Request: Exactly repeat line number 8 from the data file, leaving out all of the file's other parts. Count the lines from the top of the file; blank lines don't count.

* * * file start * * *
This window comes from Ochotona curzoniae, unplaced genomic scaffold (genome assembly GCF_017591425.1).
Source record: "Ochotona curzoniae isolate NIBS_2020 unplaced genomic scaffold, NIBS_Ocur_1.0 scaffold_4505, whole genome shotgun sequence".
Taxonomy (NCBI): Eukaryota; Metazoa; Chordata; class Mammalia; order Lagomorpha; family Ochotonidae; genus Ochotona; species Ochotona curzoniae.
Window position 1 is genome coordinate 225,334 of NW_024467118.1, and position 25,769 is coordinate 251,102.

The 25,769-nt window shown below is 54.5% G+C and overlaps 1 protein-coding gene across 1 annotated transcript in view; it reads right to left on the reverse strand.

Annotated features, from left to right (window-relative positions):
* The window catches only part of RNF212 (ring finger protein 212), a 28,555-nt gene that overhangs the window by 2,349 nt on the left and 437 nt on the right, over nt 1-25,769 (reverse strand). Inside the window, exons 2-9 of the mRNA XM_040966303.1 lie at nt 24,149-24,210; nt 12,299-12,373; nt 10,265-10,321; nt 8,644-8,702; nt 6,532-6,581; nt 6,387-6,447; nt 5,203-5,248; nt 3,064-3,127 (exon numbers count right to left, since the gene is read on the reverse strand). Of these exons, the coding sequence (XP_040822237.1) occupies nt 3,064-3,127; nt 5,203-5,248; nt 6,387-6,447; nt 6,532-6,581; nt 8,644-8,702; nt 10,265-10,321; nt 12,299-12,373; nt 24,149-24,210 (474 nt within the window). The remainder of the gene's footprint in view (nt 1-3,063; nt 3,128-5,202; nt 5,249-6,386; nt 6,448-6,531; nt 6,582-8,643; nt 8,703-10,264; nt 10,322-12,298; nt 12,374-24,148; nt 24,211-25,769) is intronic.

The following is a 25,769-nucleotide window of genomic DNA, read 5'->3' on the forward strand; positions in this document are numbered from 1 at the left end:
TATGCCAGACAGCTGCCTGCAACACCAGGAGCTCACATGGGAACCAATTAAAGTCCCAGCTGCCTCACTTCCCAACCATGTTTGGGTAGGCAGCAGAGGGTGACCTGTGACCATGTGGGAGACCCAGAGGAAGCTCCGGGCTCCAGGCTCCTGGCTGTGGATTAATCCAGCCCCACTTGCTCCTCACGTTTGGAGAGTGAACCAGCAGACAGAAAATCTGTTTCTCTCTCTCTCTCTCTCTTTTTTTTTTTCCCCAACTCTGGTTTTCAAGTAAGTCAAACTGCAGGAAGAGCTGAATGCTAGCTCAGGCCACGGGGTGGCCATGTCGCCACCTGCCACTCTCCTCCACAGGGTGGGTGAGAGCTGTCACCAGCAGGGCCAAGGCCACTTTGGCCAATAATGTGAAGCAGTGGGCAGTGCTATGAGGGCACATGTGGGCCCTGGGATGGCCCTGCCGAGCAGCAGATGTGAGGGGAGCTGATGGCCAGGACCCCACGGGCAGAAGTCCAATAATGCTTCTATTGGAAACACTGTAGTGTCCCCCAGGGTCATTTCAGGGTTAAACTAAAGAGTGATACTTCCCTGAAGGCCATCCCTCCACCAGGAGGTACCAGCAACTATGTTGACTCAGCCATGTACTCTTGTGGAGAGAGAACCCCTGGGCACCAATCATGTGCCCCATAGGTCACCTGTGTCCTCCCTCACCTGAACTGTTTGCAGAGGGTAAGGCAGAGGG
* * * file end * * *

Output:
The following is a 25,769-nucleotide window of genomic DNA, read 5'->3' on the forward strand; positions in this document are numbered from 1 at the left end: